According to Jad, eventually, you find your way out of the jungle, and it’s this amazing feeling. You have NO idea how you escaped, but you did, and suddenly, it all seemed worth it. You made it out. You made a thing — a thing you’re proud of.

This idea — creating meaningful work as an endless trek through the jungle — makes me realize that one advantage of writing things down is that you force yourself to make sense of your own ideas. We think of writing as the act of sharing what you know. I think writing is about exploring what you want to know. Don’t write because you already understand. Write so that you might.

The first reason you should write something down — a process, an idea, a story, a scope of work — is so you can actually realize stuff. What the heck is this thing? What holes are there? What are you really adventuring towards as you hack your way through the jungle?

Writing is an act of trying to understand. If you want to realize important things, big and small, write them down.

Reason #2: Repeat

My favorite quote about creativity is from Ira Glass. Here’s a beautiful animated video with music that conveys the feels I feel when thinking about this quote.The quote is below, emphasis added by me to underscore the money line. (But I seriously hope you’ll watch that video, because wow):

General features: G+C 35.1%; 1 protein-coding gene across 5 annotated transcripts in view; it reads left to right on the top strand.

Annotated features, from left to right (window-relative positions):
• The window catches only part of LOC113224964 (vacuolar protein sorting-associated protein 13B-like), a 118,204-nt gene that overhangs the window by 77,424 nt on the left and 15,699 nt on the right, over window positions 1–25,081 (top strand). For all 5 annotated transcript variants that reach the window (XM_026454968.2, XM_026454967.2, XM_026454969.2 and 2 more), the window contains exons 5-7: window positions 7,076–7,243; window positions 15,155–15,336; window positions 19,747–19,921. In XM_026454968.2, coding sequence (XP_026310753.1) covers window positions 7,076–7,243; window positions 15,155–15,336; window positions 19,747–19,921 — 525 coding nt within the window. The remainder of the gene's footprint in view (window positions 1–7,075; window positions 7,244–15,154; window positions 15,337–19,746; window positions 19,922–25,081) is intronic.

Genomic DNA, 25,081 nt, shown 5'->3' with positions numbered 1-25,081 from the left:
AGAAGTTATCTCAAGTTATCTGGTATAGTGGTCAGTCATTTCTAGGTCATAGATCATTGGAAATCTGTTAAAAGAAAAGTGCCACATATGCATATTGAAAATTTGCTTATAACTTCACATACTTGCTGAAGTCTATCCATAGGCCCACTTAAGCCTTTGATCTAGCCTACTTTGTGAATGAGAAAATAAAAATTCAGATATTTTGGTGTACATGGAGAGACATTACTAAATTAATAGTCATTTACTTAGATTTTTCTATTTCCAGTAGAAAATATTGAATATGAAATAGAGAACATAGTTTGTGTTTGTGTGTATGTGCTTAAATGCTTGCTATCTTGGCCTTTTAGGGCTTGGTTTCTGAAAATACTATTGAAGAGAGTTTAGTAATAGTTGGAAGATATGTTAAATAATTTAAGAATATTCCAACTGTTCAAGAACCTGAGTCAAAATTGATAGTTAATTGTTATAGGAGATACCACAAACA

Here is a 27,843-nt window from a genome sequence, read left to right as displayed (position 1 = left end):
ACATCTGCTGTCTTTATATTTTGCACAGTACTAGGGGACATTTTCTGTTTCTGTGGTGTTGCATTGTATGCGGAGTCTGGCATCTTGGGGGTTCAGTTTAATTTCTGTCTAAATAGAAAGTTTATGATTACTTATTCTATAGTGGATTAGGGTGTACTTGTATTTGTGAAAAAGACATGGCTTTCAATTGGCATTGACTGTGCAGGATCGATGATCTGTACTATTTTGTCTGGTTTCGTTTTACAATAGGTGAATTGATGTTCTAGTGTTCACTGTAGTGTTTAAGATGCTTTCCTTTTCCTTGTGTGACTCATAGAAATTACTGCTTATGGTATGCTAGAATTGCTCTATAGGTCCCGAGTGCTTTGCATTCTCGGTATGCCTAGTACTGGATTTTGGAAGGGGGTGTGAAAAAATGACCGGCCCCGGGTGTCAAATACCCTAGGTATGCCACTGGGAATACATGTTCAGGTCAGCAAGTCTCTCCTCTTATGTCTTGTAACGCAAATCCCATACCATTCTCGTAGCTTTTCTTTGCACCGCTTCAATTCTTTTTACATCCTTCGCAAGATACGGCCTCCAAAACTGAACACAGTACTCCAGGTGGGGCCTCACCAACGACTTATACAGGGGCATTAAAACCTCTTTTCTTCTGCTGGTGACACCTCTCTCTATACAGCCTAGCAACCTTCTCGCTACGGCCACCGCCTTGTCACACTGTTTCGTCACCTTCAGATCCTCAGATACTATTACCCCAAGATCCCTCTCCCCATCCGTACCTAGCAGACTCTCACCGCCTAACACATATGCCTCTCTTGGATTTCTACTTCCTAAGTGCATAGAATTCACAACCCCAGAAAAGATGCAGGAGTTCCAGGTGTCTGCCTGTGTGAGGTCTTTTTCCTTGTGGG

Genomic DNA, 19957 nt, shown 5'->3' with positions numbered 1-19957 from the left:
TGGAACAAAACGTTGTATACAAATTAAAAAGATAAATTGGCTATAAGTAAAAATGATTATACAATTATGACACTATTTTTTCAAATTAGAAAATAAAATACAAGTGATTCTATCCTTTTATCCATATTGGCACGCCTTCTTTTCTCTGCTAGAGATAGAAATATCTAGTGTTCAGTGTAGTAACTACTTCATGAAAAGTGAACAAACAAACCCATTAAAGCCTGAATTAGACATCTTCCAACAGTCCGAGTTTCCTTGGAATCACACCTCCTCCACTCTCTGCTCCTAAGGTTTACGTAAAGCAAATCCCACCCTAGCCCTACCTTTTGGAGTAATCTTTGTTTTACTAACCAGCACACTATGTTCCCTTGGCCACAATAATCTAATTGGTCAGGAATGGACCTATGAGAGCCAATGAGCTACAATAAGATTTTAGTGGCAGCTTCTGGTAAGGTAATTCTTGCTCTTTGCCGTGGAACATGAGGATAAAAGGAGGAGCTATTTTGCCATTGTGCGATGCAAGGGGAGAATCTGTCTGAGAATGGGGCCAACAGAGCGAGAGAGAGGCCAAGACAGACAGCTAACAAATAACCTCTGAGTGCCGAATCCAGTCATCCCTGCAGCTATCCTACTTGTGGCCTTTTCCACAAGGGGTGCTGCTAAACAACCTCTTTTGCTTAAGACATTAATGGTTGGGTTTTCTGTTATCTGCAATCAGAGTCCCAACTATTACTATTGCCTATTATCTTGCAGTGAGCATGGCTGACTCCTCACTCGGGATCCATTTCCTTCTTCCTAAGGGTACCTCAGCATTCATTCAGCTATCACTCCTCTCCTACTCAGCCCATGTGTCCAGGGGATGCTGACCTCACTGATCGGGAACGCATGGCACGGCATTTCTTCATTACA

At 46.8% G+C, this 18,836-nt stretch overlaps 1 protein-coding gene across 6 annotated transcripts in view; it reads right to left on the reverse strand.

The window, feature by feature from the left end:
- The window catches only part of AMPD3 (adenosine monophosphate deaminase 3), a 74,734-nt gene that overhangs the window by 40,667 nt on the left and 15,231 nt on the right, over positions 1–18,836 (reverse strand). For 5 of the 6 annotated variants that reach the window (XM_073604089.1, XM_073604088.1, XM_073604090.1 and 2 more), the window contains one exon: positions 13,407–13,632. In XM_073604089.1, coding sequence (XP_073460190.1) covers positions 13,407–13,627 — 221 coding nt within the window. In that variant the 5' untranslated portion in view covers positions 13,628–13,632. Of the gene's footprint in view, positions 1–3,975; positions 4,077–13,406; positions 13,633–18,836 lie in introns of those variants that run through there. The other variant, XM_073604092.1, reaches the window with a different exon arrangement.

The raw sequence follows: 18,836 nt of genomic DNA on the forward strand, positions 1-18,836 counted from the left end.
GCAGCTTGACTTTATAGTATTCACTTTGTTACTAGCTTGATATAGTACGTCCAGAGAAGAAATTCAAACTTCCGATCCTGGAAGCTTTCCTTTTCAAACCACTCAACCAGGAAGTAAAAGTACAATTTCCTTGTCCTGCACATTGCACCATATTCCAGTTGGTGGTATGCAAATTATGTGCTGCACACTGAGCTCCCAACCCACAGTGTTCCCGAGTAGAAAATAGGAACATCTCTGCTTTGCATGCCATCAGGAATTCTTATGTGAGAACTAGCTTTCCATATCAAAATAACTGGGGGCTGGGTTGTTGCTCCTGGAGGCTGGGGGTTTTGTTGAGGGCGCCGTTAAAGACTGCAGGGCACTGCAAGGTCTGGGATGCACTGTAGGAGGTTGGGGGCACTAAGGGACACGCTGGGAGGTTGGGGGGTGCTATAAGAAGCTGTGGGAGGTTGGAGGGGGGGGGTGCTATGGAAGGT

“All of us who do creative work, we get into it because we have good taste. But there is this gap. For the first couple years you make stuff, it’s just not that good. It’s trying to be good, it has potential, but it’s not. But your taste, the thing that got you into the game, is still killer. And your taste is why your work disappoints you. A lot of people never get past this phase, they quit. Most people I know who do interesting, creative work went through years of this. We know our work doesn’t have this special thing that we want it to have. We all go through this. And if you are just starting out or you are still in this phase, you gotta know it’s normal. And the most important thing you can do is do a lot of work. Put yourself on a deadline so that every week you will finish one story. It is only by going through a volume of work that you will close that gap, and your work will be as good as your ambitions. And I took longer to figure out how to do this than anyone I’ve ever met. It’s gonna take awhile. It’s normal to take awhile. You’ve just gotta fight your way through.”